Thursday, November 1, 2007

Cookbook: Fasolakia (Green Bean and Tomato Stew)

Green Bean Stew My mouth began watering for Green Bean and Tomato Stew (Fasolakia) the minute I saw that Anchorage’s Costco had begun carrying two pound bags of green beans. Two pounds is the exact amount needed to make Fasolakia, a recipe in Tastes Like Home: Mediterranean Cooking in Alaska.

Fasolakia is familiar to patrons of old-style restaurants in Greece where customers are invited into the kitchen to choose from the day’s specials. My version is based on the countless bowls of Fasolakia I have enjoyed sitting under shade trees in outdoor restaurants, eating slowly to make it last, sipping wine, and watching the world go by.

The earthy bean flavor in Fasolakia, together with the sweetness of onion, the rich luxurious taste of tomatoes, and the fresh flavors of parsley, mint, and dill makes this an exceptional dish. Sometimes, when I want a heartier stew, I add chunks of peeled potatoes to the pot.

Herbs and Onions

Flavors of Fasolakia: parsley, mint, dill, onions, beans

Fasolakia is a wonderful meal on its own accompanied by a slice of feta cheese and plump olives, or when served as a side dish with roasted chicken or meat. I always have plenty of crusty bread on hand to sop up the herb-filled sauce, and round out the meal with a glass of full-bodied red wine.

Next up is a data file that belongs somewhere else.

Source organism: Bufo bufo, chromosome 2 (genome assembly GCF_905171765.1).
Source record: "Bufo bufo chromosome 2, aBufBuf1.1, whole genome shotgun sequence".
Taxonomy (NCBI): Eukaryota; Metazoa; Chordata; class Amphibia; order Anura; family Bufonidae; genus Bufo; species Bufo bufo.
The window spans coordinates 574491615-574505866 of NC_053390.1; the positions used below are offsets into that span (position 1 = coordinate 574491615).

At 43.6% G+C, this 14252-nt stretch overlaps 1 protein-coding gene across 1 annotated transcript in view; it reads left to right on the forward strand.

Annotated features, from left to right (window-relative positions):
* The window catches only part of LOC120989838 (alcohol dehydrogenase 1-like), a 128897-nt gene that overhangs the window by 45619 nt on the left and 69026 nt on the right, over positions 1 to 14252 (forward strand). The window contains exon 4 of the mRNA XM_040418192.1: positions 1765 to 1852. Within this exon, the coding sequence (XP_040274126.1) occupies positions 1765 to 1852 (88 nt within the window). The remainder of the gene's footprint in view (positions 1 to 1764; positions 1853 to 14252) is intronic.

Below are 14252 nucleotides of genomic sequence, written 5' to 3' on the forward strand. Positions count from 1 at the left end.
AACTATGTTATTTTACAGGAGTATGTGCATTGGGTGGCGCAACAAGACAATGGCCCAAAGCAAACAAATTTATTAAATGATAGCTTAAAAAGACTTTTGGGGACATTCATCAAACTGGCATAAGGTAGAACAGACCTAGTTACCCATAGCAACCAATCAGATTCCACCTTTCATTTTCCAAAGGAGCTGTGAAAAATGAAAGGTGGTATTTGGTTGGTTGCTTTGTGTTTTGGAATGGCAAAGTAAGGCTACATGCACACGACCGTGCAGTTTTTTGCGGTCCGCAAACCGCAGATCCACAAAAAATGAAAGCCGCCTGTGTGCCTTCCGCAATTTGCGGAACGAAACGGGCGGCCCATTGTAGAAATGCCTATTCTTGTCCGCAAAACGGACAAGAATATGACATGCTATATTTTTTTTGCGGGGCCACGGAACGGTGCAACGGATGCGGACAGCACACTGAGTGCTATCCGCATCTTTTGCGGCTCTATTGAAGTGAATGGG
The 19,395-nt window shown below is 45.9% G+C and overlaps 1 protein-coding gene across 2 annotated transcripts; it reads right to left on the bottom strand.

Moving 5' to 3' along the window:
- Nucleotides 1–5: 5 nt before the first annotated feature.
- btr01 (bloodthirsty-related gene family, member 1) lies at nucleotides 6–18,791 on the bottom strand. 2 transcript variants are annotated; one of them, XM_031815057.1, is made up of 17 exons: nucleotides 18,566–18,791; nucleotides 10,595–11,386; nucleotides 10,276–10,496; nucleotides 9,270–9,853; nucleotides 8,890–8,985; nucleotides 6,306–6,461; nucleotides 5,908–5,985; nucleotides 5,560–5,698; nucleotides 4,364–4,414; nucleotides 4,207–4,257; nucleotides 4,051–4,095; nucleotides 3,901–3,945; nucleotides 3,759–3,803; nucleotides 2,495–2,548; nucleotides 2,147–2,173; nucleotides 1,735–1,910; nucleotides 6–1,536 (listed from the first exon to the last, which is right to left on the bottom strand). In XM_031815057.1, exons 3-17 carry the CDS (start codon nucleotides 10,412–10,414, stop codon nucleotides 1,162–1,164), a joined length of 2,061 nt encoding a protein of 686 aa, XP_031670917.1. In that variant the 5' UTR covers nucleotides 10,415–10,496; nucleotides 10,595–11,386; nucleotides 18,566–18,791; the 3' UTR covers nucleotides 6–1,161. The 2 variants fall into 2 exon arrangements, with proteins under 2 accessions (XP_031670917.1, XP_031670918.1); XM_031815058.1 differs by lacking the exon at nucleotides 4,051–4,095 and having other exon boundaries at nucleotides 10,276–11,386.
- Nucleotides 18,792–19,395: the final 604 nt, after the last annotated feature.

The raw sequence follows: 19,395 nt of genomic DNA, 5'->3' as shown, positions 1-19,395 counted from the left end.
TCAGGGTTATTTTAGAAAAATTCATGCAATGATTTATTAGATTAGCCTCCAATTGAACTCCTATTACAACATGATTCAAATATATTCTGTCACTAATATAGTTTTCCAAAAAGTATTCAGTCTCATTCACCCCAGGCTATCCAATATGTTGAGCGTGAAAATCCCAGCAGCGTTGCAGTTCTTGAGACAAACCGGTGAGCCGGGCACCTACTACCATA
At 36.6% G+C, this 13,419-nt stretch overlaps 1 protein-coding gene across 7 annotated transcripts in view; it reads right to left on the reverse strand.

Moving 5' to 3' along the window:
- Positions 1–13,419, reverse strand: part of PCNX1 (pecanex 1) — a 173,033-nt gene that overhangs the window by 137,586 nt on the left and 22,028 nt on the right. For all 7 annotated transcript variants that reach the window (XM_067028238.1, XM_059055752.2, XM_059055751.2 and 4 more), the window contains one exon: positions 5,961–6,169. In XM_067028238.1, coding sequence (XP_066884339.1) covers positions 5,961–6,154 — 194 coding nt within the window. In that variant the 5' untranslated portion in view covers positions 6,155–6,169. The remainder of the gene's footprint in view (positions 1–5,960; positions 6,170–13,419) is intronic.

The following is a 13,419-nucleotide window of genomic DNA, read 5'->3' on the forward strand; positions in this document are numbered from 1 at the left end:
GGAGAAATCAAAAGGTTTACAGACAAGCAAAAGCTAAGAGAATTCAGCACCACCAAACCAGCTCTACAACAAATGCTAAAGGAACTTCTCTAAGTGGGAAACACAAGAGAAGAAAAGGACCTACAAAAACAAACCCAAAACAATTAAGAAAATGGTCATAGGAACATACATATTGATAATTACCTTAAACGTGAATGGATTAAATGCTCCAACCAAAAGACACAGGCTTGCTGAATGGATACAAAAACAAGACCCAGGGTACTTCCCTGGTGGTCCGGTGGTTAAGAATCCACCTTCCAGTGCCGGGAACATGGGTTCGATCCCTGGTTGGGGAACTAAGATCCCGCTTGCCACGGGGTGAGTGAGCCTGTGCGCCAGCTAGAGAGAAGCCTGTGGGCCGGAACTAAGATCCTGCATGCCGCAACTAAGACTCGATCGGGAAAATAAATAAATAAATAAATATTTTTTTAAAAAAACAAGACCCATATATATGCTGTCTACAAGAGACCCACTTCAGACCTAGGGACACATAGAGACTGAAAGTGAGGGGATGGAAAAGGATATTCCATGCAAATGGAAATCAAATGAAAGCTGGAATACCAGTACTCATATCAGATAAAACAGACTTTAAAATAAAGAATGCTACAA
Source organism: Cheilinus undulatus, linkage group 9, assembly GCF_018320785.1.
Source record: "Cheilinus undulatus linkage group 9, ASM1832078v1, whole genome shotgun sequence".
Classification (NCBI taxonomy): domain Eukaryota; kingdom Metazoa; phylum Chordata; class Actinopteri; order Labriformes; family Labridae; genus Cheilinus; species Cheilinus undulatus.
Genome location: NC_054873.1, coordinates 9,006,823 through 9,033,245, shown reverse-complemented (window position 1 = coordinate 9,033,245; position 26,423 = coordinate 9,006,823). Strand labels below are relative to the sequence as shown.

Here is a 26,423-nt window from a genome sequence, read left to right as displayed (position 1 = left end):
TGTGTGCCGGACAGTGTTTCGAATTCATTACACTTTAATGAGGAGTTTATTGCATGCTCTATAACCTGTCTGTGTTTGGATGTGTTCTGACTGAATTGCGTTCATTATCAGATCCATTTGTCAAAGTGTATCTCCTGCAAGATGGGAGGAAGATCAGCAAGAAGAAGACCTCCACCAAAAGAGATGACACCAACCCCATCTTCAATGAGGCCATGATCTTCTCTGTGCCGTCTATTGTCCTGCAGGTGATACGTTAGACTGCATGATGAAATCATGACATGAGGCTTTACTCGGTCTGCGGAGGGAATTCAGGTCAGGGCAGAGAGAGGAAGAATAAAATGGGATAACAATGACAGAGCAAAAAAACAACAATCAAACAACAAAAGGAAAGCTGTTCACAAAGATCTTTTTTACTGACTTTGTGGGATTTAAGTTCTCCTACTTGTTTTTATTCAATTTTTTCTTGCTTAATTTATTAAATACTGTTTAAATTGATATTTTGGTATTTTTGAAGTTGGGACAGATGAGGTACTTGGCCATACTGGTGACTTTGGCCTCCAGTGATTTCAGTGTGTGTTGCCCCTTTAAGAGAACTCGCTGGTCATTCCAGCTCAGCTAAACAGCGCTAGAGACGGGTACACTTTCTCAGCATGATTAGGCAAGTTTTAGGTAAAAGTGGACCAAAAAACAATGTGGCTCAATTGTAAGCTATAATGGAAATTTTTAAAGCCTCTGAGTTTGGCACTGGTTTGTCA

I’ve made myself hungry writing this. Luckily, there is leftover Fasolakia in the refrigerator.

Tastes Like Home:
Mediterranean Cooking in Alaska
can be ordered here.


Anonymous said...

Fasolakia? Wow, this is interesting. We make this dish and I was just talking about it with another food blogger.Of course we don't call it fasolakia. We are Italian. We really don't have a name for it.I always say that Bari has a big Greek influence and so some dishes are very similar.Now, did the Italians bring it to Greece or did the Greeks bring it to Italy? haha Which ever way, it is great and I also add potatoes!

Laurie Constantino said...

You're right, it is interesting. I had no idea this was an Italian dish too. Fasolakia is one of a number of dishes that, in Greek, are generically known as Ladera, which means "oily dishes." (In Tastes Like Home, I cut down significantly on the amount of oil used.) These dishes are common to many of the countries in which the Ottoman empire once held sway. As to who invented it, that is a topic I wouldn't touch with a ten-foot pole!! The Greeks and the Turks are always arguing about who invented what, and to throw the Italians into that fight is just too much. But I agree, it's a great dish and one of my favorites.

Laurie Constantino said...

Here's a thought-provoking article by a Turkish sociologist named Zafer Yenal about the relationship between nationalism and cuisine:

The author says that trying to ascribe a national identify to a recipe is "utter nonsense": "All these dishes have been transported from place to place for centuries. Different peoples prepare them in their own way and eat them in their own way. In the process, these dishes have absorbed something from every location and changed along the way." Yenal goes on to discuss the risks of excess nationalism; the article is worth reading.